- The Washington Times - Thursday, September 29, 2005

SEOUL — South Korea yesterday named Vice Foreign Minister Lee Tae-sik as its ambassador to the United States, to replace Hong Seok-hyun who resigned over his involvement in a corporate-political slush fund scandal.

Mr. Lee, a career diplomat, replaced Mr. Hong, who quit his post in July after a taped 1997 conversation between him and a top official from the Samsung Group was released to the press.

The conversation taped by intelligence officials led to suspicions that Mr. Hong acted as a courier for illegal Samsung donations to presidential candidates.

Mr. Lee, 60, who formerly served as Seoul’s ambassador to Israel and Britain and well as first secretary at its embassy in Washington, will assume his post by the end of October.

Samsung, the once-mighty chaebol, or family-run conglomerate, is facing a political hurricane over the scandal.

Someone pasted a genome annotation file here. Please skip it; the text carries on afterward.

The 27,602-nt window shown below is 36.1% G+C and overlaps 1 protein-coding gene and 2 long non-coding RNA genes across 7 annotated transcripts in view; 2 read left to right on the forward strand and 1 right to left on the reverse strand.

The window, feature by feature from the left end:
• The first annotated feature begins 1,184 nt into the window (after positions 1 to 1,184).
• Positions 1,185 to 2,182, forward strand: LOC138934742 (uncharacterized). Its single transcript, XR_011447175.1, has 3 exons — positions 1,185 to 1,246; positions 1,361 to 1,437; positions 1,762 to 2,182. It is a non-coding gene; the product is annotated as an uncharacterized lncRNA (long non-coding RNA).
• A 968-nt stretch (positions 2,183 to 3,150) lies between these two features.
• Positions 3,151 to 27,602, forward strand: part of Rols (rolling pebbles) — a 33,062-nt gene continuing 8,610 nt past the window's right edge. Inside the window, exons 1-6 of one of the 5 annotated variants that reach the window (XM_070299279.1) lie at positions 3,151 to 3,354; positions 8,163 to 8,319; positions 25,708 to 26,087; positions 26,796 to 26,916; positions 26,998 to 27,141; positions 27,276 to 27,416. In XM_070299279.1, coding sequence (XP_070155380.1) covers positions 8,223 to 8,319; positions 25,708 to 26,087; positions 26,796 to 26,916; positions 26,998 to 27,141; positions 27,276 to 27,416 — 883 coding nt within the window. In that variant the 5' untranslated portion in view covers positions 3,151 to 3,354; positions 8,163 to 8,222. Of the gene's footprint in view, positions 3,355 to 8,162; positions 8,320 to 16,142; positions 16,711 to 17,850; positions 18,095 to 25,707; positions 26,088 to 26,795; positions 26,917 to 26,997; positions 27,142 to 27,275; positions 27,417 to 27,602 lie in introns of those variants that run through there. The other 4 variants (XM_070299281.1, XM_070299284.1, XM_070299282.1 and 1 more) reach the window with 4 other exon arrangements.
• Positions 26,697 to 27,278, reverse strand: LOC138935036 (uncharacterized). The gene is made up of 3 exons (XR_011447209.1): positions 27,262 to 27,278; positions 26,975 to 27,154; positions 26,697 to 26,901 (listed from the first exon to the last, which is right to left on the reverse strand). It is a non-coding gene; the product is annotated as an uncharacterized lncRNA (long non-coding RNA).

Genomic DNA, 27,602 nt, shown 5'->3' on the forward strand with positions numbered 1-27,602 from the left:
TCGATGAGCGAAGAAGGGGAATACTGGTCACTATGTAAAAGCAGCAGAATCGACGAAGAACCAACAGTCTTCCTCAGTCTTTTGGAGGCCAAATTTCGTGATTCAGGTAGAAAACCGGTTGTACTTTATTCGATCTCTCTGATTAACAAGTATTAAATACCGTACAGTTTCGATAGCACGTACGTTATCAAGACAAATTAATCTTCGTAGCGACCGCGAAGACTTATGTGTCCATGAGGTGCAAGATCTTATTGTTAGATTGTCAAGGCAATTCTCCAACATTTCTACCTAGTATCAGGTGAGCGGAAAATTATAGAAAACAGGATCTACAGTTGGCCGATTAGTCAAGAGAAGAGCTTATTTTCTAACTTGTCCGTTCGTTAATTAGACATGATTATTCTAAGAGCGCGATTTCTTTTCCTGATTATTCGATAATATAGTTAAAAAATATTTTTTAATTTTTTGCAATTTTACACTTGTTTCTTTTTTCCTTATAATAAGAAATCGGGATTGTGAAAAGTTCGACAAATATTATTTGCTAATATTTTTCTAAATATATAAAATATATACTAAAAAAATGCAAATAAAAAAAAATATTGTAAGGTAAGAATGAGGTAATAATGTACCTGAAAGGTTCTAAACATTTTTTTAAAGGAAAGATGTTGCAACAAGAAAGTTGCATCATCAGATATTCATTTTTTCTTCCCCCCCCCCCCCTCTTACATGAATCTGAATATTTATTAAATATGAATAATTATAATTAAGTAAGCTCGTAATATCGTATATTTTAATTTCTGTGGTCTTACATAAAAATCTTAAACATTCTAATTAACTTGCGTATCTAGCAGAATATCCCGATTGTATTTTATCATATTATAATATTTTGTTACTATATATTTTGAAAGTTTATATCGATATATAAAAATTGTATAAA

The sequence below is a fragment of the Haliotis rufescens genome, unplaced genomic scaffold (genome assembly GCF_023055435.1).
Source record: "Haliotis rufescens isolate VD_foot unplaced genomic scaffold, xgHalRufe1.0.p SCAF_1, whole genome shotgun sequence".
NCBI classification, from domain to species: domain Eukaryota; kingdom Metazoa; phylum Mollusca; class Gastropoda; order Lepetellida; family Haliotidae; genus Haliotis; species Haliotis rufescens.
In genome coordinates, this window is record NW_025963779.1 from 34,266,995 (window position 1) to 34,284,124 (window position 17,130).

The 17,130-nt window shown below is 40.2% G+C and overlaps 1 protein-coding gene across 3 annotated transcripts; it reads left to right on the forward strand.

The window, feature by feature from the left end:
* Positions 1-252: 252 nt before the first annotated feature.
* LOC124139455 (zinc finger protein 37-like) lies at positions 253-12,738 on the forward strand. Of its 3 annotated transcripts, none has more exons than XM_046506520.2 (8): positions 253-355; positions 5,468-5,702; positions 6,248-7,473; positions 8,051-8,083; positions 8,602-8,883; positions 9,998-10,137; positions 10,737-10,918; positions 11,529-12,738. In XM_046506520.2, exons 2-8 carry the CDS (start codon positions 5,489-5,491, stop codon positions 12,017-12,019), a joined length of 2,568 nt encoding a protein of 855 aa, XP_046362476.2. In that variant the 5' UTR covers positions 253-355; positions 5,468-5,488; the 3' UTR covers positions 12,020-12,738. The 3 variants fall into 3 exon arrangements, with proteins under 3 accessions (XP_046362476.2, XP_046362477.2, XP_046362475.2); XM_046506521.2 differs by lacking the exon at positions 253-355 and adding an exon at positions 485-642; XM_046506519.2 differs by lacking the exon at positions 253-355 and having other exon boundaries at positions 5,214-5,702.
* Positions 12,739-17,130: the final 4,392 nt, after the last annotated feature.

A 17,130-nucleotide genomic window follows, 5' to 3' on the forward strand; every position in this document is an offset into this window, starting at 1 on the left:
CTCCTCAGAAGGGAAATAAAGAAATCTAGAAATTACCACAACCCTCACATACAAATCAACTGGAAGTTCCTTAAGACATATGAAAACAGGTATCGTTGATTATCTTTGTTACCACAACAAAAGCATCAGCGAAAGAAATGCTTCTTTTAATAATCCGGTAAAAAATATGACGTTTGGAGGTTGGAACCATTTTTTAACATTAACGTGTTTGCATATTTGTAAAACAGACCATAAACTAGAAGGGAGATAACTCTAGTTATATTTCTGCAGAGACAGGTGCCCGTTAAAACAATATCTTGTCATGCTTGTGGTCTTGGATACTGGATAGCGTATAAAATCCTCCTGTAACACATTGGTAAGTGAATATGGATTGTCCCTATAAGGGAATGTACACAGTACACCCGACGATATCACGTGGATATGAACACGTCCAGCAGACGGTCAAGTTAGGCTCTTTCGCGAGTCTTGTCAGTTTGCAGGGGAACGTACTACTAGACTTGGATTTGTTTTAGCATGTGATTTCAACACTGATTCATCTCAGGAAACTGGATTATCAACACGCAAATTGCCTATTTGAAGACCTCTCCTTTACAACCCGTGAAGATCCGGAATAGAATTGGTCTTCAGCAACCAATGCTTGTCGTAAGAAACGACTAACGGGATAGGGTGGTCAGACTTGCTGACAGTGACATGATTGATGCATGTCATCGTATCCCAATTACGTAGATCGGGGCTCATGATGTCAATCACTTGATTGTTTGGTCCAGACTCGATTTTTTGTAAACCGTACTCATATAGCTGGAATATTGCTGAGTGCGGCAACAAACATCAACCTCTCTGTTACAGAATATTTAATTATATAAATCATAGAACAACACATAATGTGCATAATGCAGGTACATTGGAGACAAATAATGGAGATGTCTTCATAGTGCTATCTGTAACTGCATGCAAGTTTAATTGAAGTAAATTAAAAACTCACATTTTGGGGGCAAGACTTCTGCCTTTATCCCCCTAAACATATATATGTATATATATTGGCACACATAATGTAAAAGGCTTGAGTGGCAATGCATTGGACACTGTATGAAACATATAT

Mr. Hong is the brother-in-law of Samsung Chairman Lee Kun-hee, 64, who is having medical checkups in the United States — a common refuge for Korean businessmen or politicians under attack at home.

A Samsung spokesman declined to say when the chairman might return, or to comment on the company’s current situation.

In Korea, government assaults on chaebol are nothing new.

“This type of pressure is par for the course for leading chaebol. When the next government comes in, it will be someone else’s turn,” Mike Breen, Seoul-based author of “The Koreans.”

After the late Hyundai Group head, Chung Ju-young, unsuccessfully ran for president in 1992, he was subsequently jailed for election fraud and the company was broken up.

In 1999, Daewoo Group head Kim Woo-joong fled the country as his group sank into what was then the world’s biggest bankruptcy. The group was dissolved.

This article is based in part on wire service reports.


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